Keep it simple – live a default life

One of the great advantages of open-source is that the code is open to all. Moreover, open-source developers just love to cater to your every need, allowing you to customize their software in ways that aren’t usually possible with commercial software.

Even though I love open-source through and through, I have chosen a different path. I live a default life.

For at least the last decade or so I have made it my practice to never customize a piece of software unless I find it so execrable that I must bend it to my will to get work done. Or I find an alternative, such as using Firefox instead of Internet Explorer.

I live a default life. Plain, yes. Ordinary, yes. But also simple. When I move to a new machine I don’t have to bring over oodles of customization files — I just go with the flow, holding my nose where others would leap at the opportunity to make the software just so.

I also prefer to let others do the work whenever possible. For example, that’s why I run my blog using the WordPress software not on a special site, but on wordpress.com. Let them do the heavy lifting, I have enough on my hands writing the blog. I don’t want to be the sysadmin too.

I was reminded of this just a few minutes ago, when I took a peek at Bob Sutor’s blog, and noticed his post, More site tweaking. Read it and I trust you will get my point.

I’m in a bit of a pickle here. I spent some time last week with the good folks from redmonk while they were in Stamford, CT, for an IBM analyst’s conference. I told them about a post I planned to write, one that might even subject them to ridicule, but they understood my point and said, “Bring it on.”

Here’s my problem. Bob and the monker’s both use WordPress, as do I. But they are each running it from their own servers. Bob is tweaking, while Steve O’Grady and the gang are changing their themes about every ten minutes.

I used to play with themes myself. It is an addiction. I was only saved from hours of playing with themes by stumbling into a theme that happened to have a great personal appeal, one so strong that I am locked into that theme for the forseeable future. See my post On Ferrara Cafe (who said software couldn’t be romantic?). By the way, James Governor of Redmonk said this was his favorite post of this blog. He even called it “Proustian,” high praise indeed.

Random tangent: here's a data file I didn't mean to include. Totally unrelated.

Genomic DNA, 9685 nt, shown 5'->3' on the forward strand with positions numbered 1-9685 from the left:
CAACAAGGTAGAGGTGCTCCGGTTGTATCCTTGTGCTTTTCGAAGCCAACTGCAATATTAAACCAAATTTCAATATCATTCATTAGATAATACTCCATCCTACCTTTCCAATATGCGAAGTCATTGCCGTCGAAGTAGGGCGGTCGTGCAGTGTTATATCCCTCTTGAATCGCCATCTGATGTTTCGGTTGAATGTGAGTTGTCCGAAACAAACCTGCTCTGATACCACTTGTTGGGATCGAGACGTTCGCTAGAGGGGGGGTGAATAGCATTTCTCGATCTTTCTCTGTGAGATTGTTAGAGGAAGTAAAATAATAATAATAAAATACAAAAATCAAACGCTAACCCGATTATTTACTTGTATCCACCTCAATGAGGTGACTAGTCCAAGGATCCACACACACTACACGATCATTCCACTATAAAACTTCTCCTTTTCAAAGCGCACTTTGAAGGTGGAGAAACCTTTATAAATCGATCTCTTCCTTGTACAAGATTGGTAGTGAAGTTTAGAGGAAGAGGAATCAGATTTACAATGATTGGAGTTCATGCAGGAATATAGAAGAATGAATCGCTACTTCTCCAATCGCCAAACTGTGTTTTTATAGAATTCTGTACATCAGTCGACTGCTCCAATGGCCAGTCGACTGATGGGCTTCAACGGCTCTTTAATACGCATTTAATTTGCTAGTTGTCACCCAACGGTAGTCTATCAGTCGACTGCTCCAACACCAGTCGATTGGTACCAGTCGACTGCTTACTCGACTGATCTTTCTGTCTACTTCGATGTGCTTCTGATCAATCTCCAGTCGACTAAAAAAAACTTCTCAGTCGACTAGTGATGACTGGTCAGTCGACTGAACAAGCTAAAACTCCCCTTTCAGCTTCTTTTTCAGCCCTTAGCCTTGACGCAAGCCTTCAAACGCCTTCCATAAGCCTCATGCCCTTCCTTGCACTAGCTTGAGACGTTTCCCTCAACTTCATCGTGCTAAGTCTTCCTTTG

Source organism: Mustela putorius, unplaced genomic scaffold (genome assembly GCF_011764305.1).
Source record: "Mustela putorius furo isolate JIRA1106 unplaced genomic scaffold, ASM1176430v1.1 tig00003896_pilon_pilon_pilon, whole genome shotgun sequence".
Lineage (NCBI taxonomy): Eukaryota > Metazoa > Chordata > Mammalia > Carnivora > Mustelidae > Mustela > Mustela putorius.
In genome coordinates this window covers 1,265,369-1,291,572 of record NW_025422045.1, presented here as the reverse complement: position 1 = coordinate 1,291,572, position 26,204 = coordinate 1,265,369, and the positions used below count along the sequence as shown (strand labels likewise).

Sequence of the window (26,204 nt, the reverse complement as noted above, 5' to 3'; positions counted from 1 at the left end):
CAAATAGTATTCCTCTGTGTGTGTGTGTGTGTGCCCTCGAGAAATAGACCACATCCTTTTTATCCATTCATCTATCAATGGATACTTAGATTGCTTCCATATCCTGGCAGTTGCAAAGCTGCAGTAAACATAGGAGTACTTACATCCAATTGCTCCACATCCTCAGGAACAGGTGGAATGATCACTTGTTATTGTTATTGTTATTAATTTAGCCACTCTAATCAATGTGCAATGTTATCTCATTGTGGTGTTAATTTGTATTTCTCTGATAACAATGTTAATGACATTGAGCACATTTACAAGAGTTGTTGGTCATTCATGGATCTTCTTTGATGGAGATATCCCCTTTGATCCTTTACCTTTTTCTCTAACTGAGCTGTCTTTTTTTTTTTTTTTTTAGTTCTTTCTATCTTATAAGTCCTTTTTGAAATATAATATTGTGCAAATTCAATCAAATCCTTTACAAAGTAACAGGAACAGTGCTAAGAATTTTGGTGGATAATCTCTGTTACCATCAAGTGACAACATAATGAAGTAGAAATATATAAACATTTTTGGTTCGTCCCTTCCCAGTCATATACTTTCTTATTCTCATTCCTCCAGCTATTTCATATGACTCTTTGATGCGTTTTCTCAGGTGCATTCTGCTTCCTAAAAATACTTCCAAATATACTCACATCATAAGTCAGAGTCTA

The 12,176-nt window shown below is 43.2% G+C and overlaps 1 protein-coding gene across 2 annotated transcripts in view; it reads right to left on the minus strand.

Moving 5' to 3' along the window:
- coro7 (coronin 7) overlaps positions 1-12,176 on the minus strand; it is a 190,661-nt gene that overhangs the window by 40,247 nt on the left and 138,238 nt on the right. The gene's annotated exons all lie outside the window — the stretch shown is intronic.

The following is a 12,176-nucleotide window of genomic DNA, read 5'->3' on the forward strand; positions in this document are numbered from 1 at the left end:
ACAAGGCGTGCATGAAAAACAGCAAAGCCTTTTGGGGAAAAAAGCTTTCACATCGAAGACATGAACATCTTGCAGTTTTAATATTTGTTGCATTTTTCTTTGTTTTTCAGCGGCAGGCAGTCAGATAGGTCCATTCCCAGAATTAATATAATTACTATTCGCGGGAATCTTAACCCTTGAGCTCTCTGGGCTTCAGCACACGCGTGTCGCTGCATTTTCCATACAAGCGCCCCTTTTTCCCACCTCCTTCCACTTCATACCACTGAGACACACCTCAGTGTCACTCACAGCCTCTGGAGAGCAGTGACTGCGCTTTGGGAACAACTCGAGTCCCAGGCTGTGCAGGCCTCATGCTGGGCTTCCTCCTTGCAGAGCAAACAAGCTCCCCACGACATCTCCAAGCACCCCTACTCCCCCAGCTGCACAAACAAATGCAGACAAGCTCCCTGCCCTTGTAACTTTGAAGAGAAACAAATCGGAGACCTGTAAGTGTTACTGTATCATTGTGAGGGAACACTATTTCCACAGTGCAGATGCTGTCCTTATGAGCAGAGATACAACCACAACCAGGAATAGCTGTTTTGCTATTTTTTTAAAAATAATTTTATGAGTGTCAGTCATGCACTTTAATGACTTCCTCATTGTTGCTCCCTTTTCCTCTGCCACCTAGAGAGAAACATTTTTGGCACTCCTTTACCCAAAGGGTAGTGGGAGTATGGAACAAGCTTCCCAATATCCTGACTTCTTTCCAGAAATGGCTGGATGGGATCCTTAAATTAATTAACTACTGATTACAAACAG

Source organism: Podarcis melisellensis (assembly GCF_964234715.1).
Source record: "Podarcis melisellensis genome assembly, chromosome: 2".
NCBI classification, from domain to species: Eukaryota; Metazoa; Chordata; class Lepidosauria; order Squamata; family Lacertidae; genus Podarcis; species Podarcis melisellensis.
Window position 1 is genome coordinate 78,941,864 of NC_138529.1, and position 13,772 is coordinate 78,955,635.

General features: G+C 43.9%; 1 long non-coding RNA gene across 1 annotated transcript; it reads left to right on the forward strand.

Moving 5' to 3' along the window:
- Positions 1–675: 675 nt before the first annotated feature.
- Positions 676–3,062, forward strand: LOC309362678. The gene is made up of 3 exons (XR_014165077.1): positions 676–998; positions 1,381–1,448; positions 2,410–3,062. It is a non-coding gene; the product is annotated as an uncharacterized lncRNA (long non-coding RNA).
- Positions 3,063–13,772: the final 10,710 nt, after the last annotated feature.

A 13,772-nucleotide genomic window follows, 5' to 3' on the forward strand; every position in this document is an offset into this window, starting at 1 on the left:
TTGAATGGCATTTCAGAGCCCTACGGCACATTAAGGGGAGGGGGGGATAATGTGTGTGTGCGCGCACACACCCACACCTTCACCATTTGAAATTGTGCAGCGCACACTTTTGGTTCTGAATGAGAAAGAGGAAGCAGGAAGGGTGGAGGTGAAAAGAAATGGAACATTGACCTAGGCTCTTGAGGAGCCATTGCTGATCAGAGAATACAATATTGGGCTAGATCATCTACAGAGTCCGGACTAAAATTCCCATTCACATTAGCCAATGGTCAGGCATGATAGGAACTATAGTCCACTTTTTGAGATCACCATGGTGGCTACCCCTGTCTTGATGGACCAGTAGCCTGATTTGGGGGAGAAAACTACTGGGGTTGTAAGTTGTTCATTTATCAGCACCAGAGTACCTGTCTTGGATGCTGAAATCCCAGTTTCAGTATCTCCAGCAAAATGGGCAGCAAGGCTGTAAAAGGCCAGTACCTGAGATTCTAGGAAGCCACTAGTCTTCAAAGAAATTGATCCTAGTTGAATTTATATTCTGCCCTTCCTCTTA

While I would prefer to make Steve the butt of my humor, I found the response time so slow when I tried to review some of his posts from last summer that I was thrown into a state of melancholy, thinking I might have make Bob the subject of my post. Yet now I learn Bob is tweaking away.

I just labor away. I know I labor in obscurity, but I also do that labor with confidence that the good folks at WordPress know more than I want to ever know about running a site that can support tens of thousands of bloggers. Let them do the heavy lifting, I have a hard-enough time just writing posts.

I’m going to put that post on hold, and will wait until I have a suitable subject for my post.

Here’s a hint for those those who have followed this blog.

It’s about the notion of “The Future is Now” as it applies to a road trip. You should be able to write it yourself. Indeed, I’m hoping you do, so I can be spared the effort.

We shall see.

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3 Comments

  1. Posted December 6, 2006 at 14:54 | Permalink | Reply

    nice to hear you’re a lessconfig man. its a good way to live. lessconfig and lesscode- making development and maintenance easier..

    and i am still on MT- we’re in mid-cutover. thus Stephens’ theme roundabout.

    GREAT to meet you last week.

  2. Posted December 7, 2006 at 11:18 | Permalink | Reply

    Dave,

    Incidentally, I do not use a standard WordPress theme. The look of my site evolved from an old Blogger theme. When I decided to use WordPress, I heavily hacked the theme so that I could insert WordPress into my existing site rather than have that as the dominant software. I love WordPress, but if I were to start all over again I might go with drupal. At some point I’ll expand on this over in my blog.

    Bob Sutor

  3. Posted December 7, 2006 at 12:11 | Permalink | Reply

    Bob,

    Thanks.

    Drupal is a fabulous piece of software. I use it to power http://daveshields.net and http://opensourcevolunteers.net.

    Several IBMers in Cambridge wrote a series of articles about Drupal that can be found at our developerWorks site.

    The CTO of civicspacelabs.com, a company that supports a widely-used extension to Drupal, is Kieran Lal. He used to work for IBM, where he helped run the ExtremeBlue program for summer interns.

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